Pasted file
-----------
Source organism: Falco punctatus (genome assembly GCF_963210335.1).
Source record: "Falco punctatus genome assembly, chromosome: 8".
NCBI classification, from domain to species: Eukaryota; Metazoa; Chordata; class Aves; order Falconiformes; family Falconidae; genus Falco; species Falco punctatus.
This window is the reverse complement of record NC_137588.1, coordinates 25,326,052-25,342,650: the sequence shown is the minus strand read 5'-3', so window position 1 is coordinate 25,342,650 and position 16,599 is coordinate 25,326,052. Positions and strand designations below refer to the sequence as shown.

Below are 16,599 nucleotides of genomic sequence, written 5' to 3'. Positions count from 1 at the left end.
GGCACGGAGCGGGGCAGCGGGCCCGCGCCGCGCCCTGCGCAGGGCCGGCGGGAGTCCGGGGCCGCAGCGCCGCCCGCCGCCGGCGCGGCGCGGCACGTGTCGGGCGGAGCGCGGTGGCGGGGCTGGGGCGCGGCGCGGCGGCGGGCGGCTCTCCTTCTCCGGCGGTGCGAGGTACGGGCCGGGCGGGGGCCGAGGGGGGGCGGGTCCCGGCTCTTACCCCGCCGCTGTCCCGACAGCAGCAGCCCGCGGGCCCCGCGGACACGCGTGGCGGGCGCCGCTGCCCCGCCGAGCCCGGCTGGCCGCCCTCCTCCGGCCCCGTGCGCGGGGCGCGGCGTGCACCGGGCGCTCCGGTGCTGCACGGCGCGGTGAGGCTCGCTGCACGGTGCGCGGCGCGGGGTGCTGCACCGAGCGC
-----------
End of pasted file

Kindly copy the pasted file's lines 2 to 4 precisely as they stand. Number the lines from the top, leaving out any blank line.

Source record: "Falco punctatus genome assembly, chromosome: 8".
NCBI classification, from domain to species: Eukaryota; Metazoa; Chordata; class Aves; order Falconiformes; family Falconidae; genus Falco; species Falco punctatus.
This window is the reverse complement of record NC_137588.1, coordinates 25,326,052-25,342,650: the sequence shown is the minus strand read 5'-3', so window position 1 is coordinate 25,342,650 and position 16,599 is coordinate 25,326,052. Positions and strand designations below refer to the sequence as shown.